Very preterm birth (African-American women have a 2-fold to 3-fold elevated risk compared with non-Hispanic white Cited by: in preterm birth rates between AI/AN and other American women, and addresses several maternal risk factors and barriers that contribute to elevated preterm birth rates among this racial minority group.

Additionally, this paper focuses on recent evidence that geographical location can significantly impact preterm birth rates among AI/AN Size: KB. Racial and Ethnic Disparities in Preterm Birth Among American Indian and Alaska Native Women Article (PDF Available) in Maternal and Child Health Journal 20(1) July with Reads.

Competing Claims: The Social Context for Research on Racial Differences in Preterm Delivery Frameworks and Approaches to Analyzing Social and Psychosocial Determinants of Women's Health Receive an update when the latest issues in this journal are published.

In the case of a poor birth outcome (including low birth weight, preterm birth, neonatal death, or stillbirth), the medical home is required to provide follow up maternal and infant care for two.

Despite this success, the preterm birth rate rose for the fourth year in a row inand 1 in 10 babies (10%) was born too early in the United States.

Additionally, racial and ethnic differences in preterm birth rates remain. For example, inthe rate of preterm birth among non-Hispanic black women (14%) was about 50% higher than the.

Dána-Ain Davis looks into this phenomenon, placing racial differences in birth outcomes into a historical context, revealing that ideas about reproduction and race today have been influenced by the legacy of ideas which developed during the era of slavery.

While poor and low-income black women are often the “mascots” of premature birth Cited by: 5. Thieme E-Books & E-Journals. Abstract. Objectives To estimate the interhospital differences in induction of labor (IOL) from 34 0/7 to 38 6/7 weeks' gestation by race/ethnicity.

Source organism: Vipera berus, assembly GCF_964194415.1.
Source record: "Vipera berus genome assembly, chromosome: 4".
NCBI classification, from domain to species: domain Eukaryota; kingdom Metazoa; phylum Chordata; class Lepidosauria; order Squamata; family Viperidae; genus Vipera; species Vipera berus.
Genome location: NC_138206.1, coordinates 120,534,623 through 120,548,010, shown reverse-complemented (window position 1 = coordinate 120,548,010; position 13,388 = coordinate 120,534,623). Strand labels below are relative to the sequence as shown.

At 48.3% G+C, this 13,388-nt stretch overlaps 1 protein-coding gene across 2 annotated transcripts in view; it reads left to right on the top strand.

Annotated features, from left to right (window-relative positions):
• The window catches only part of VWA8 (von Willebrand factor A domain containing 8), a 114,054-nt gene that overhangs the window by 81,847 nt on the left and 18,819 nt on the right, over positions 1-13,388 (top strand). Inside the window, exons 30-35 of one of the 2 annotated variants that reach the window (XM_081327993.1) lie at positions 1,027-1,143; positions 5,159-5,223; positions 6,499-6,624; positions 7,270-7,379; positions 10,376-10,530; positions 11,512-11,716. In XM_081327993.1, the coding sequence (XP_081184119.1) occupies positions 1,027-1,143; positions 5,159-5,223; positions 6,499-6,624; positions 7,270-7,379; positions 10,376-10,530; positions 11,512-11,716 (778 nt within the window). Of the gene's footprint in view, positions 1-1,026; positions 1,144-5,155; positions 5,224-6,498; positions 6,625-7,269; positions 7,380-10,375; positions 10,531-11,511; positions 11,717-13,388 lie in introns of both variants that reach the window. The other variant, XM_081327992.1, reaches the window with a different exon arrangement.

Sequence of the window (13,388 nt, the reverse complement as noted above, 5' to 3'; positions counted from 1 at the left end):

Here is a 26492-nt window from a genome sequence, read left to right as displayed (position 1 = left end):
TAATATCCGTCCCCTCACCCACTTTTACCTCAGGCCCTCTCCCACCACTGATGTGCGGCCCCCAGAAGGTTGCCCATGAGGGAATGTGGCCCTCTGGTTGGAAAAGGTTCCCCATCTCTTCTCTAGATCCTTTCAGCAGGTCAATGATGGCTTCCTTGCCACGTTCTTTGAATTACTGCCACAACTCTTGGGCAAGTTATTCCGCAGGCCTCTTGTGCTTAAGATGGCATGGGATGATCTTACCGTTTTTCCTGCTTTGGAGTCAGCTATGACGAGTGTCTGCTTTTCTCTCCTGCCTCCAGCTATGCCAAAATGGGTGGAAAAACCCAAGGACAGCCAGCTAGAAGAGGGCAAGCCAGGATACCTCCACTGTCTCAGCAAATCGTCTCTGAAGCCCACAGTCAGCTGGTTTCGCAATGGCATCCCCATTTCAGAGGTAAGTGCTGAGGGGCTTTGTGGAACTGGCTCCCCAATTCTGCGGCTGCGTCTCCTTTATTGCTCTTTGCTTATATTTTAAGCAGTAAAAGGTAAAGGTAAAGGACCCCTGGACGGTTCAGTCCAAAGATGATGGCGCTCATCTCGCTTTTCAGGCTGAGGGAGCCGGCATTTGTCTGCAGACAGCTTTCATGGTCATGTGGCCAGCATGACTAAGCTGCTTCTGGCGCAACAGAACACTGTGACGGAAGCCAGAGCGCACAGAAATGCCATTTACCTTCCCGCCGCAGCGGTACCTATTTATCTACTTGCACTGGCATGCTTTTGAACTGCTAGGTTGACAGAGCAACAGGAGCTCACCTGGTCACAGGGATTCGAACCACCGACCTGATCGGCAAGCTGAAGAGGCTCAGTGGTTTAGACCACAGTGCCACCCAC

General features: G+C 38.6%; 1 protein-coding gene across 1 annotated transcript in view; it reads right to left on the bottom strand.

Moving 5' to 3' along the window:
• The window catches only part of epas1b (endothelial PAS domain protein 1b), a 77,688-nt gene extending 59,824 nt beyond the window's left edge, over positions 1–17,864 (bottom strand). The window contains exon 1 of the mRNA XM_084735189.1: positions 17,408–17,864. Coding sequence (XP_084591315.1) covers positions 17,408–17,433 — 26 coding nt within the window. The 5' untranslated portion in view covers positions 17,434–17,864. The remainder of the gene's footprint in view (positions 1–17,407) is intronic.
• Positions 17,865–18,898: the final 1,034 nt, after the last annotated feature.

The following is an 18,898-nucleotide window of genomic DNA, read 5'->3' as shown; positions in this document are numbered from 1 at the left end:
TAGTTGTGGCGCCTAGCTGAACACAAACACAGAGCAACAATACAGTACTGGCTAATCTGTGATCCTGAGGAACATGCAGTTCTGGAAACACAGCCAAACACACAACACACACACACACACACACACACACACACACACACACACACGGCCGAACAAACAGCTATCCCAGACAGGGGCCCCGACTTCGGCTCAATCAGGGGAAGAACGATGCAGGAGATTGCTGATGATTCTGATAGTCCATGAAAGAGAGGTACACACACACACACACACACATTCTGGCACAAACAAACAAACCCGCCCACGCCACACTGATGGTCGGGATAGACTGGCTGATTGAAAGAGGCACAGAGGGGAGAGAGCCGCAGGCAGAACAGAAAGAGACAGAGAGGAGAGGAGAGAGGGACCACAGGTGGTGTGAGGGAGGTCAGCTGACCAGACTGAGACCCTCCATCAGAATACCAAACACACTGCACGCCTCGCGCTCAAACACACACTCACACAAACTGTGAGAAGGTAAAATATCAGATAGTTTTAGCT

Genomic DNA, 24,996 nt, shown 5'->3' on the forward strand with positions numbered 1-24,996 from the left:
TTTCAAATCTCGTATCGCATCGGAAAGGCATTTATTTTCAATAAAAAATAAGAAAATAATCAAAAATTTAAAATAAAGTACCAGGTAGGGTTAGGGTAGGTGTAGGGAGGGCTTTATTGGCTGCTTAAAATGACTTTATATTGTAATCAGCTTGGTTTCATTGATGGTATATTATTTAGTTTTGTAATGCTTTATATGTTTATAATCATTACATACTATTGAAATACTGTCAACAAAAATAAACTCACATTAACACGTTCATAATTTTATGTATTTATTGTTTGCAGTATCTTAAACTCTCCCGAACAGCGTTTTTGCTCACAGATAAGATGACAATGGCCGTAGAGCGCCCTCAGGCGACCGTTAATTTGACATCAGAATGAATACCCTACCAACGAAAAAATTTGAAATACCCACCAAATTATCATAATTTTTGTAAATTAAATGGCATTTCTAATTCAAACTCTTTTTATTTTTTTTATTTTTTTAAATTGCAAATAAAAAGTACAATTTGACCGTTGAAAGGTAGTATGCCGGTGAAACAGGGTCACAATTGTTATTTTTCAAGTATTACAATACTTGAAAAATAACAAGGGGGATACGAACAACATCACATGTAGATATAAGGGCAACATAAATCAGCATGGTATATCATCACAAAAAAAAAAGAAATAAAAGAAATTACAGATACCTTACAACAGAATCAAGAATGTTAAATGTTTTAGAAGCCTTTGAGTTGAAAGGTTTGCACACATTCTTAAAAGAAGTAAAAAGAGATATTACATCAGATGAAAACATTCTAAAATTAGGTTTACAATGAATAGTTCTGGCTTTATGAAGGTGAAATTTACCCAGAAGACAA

Methods Women between 34 and 42 weeks' gestation during and in three states were identified using linked maternal and infant records. Women with prior cesarean delivery, premature rupture of membranes. A University of Alabama at Birmingham professor, Janet Bronstein, Ph.D., wrote the book “Preterm Birth in the United States: A Sociocultural Approach,” which provides a wide knowledge base for maternal and child health professionals across diverse disciplines, including public health, social work, nursing, medicine and health policy.

“The primary objective of this book is to explore. Two key components of infant mortality are analyzed: gestational age-specific infant mortality rates, and the distribution of births by gestational age. Differences by cause of death are also examined. Keywords: infant death • racial and ethnic differences • causes of infant death.

U.S. infant mortality rates vary greatly by race and Size: KB. Racial and Gender Differences in the Viability of Extremely Low Birth Weight Infants: A Population-Based Study Steven B.

Morse, Samuel S. Wu, Changxing Ma, Cited by:. Racial differences in pregnancy complications – preeclampsia, preterm birth, preterm premature rupture of membranes - are associated with altered placental physiologic condition, metabolism, and function [,, ]. As such, exploration of racial differences in placental pathology may provide insight into the mechanisms underlying racial Author: Nana Matoba, Sushmita Yallapragada, Matthew Mason Davis, Linda M.

Ernst, James W Collins, Karen K L. The infant mortality rate in USA exceeds that of most other developed nations, ranking 26th among Organisation for Economic Co-operation and Development countries.1 Non-Hispanic black infants in USA die more than twice as often as non-Hispanic white infants ( vs per live births).2 This disparity reflects disparities in preterm birth (PTB) rates, since two-thirds of infant Cited by: 8.The attributable risk for preterm birth for selected infections was then calculated for the black and white populations and the impact on the racial gap in preterm births was : Kevin Fiscella.